When George Galloway's integrity gets called into question, libel writs have a nasty habit of landing on doormats.
It is, therefore, with some trepidation that Pandora focuses upon the Respect MP's car, a swanky Mercedes convertible.
In May, "gorgeous" George was asked about the gas-guzzling motor in a "You Ask The Questions" interview for this newspaper. "Would you swap your Mercedes S-class limousine for something more environmentally friendly?" asked one DP Campbell, from Swansea.
Galloway's reply was short and to the point: "It's 10 years old, it has done almost 200,000 miles and, yes, I will be."
That was then. But now, two months later, there is still no sign of the colourful MP actually keeping his promise.
His shiny red motor was still being driven around Westminster last week, and on Monday was parked near Galloway's office, in New Palace Yard.
Environmental groups, which had lauded his initial comments, reckon Galloway is hoping (Ming Campbell-style) for the public to forget the vote-winning pledge to dispense with his beloved motor.
However, a phone call to his office soon put things right. A spokesman blames cash-flow problems for the delay in downgrading the Merc.
"George still has plans to get a more environmentally friendly car," I'm told. "He's just waiting for all the money he's owed from the Telegraph libel action to come through first."
Recovering Wisdom goes back to hospital
It's going to take more than a bit of heart surgery to knock Sir Norman Wisdom off his perch.
The sprightly 91- year-old, who had an operation to fit a pacemaker this month, has wasted no time in resuming his acting career.
I gather that the BBC has offered Sir Norman a role in the popular prime-time hospital drama Holby City.
"I've received a script from the makers of the show," says his agent, Johnny Mann.
"We're currently looking at it to decide whether the part would be suitable."
The BBC says Wisdom's role is likely to be a one-off cameo, rather than a permanent part. But it's still a big ask for the nonagenarian actor.
Sir Norman announced his retirement last year, only to perform a volte face shortly afterwards, after being offered a walk-on in EastEnders.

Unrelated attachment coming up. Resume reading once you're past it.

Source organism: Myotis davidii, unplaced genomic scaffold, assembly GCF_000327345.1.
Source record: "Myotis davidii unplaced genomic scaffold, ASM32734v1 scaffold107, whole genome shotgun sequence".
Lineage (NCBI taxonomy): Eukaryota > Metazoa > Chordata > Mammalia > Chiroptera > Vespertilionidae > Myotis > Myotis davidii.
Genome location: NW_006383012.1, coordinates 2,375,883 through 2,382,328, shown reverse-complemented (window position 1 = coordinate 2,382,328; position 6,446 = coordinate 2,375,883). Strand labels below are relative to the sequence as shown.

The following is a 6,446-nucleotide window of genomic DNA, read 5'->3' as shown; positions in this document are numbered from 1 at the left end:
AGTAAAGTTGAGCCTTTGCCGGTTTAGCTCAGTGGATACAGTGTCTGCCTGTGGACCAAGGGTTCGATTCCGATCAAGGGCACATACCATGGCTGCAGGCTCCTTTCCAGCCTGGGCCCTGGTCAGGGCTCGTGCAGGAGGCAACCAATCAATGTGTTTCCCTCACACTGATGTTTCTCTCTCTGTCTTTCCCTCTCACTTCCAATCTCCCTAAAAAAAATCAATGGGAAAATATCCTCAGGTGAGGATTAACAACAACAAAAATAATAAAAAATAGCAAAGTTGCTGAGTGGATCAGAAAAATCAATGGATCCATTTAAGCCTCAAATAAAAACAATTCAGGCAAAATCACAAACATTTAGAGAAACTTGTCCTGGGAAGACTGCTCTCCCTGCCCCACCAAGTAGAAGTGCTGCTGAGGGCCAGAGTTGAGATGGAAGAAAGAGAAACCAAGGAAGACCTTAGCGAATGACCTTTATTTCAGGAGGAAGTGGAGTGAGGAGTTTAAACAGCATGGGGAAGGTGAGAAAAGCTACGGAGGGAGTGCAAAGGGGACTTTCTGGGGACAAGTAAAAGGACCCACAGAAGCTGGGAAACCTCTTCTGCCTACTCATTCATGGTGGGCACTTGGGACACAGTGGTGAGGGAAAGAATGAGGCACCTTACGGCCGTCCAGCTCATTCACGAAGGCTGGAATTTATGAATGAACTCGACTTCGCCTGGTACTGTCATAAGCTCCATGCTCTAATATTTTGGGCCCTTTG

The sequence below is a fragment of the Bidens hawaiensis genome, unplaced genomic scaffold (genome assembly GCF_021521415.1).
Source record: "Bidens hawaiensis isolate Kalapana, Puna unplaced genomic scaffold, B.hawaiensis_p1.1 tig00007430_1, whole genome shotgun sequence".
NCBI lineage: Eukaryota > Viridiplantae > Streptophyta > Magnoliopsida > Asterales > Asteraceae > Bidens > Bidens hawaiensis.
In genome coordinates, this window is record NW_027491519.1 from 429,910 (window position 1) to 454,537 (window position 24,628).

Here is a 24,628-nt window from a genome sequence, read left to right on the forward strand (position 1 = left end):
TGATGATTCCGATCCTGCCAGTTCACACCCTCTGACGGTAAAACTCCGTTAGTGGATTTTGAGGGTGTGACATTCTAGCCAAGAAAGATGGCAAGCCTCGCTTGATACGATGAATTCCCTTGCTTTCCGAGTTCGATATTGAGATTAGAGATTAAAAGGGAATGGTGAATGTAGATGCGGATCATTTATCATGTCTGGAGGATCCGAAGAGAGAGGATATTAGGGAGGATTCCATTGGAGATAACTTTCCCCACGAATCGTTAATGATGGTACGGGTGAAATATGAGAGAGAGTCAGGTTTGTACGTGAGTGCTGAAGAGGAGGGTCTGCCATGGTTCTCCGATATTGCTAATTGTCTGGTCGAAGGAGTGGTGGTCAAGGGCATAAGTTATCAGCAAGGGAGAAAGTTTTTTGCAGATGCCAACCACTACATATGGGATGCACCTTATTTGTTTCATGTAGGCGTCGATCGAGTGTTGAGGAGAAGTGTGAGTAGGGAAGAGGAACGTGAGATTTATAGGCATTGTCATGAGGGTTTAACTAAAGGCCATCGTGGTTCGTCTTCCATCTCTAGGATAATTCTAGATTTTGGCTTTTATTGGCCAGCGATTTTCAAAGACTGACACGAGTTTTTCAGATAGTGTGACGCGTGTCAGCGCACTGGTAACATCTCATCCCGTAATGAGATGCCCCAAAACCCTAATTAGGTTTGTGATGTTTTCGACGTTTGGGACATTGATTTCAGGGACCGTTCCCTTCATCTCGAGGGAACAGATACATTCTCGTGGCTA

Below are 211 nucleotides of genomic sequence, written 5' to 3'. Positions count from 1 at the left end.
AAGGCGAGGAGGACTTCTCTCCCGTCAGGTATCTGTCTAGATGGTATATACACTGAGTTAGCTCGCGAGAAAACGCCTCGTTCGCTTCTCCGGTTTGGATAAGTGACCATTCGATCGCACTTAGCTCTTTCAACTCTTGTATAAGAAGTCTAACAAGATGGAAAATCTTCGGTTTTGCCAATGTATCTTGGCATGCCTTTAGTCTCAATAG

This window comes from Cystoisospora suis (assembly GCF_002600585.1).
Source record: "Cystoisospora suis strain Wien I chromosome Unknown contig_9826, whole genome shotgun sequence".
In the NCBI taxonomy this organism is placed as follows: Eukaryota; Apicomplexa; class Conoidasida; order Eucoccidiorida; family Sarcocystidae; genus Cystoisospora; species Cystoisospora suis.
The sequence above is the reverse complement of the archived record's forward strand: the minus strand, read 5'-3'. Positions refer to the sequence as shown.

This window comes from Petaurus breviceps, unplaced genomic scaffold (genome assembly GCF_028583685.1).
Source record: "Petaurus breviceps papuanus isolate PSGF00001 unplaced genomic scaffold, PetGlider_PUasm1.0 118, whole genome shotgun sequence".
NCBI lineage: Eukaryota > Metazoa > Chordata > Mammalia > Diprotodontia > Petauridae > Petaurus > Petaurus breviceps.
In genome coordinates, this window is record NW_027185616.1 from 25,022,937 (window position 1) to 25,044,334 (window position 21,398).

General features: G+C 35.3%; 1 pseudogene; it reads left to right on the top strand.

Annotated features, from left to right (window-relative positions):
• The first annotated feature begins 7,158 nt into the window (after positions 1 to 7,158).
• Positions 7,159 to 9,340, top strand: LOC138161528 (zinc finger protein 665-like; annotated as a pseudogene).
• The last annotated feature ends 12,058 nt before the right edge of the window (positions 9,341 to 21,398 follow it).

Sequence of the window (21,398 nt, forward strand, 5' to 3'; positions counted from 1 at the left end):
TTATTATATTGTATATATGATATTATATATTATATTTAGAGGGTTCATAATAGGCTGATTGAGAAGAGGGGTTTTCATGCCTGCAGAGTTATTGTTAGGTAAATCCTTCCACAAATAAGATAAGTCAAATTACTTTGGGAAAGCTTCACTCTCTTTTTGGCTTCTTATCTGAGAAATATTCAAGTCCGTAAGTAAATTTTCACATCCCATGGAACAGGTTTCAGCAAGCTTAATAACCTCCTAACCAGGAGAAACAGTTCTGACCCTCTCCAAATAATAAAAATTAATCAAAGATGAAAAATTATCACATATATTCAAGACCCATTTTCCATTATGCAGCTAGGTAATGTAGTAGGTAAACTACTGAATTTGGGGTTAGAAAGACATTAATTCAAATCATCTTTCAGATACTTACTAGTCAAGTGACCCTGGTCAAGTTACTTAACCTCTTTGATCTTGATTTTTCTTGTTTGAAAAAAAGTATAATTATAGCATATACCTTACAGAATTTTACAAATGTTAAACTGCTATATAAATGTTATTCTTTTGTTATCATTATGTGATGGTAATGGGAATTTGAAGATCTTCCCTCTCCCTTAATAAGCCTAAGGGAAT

Tories lose plot over Mayor
Turn again, Freddie? The novelist, and right-leaning columnist, Frederick Forsyth, is being talked up as a potential London mayor.
Conservative sources tell me he's one of several "big names" who will be sounded out to run in their forthcoming, US-style primary.
"The idea is to get as many famous people as possible to throw hats into the ring, so we've approached quite a few people," I'm told. "At present, our biggest name is the radio presenter Nick Ferrari; Freddie would be a definite improvement on him, at least."
Unfortunately, the man himself isn't keen. "This is a canard," says Forsyth, right. "I decided a long time ago that I'd never become a politician. It's a full-time job and I'm too old. I'm very happy raising sheep in countryside."
Ping! It's a leaked message from Alison Seabeck, an MP who recently landed a job in Geoff Hoon's office. This (somewhat desperate) note - sent to "on-message" Labour MPs - invites them to ask planted questions, next time Hoon appears before the Commons. "As some of you may already be aware, I was recently appointed Parliamentary Private Secretary to Geoff Hoon," it reads.
"If you would be willing to consider an EU perspective to your questions in the House and would like to discuss further, please either return attached slip, or e-mail. Alternatively, stop me in the corridor when you see me."
Mr Hoon's name has become Cockney rhyming slang for "buffoon." As this Machiavellian affair demonstrates, he's anything but.
Fellowes suffers lack of Truss
It's not often that Julian Fellowes, Britain's best-known bit of "posh", finds himself on the receiving end of a snub. Splendid, then, to hear that punctuation guru Lynne Truss turned down the chance to appear on Fellowes' game show, Never Mind The Full Stops. The reason, it emerges, was that Truss believes the BBC 4 programme to be a load of old rubbish.
"I was asked to be a panelist, but I wanted to wait until I had seen an episode before I appeared on it," Truss tells me. "I'm not sure why Julian Fellowes presents it - he's not written about grammar before. The whole show seemed a bit snobbish. My view is that people make mistakes, so language should be available for everyone."Reuse content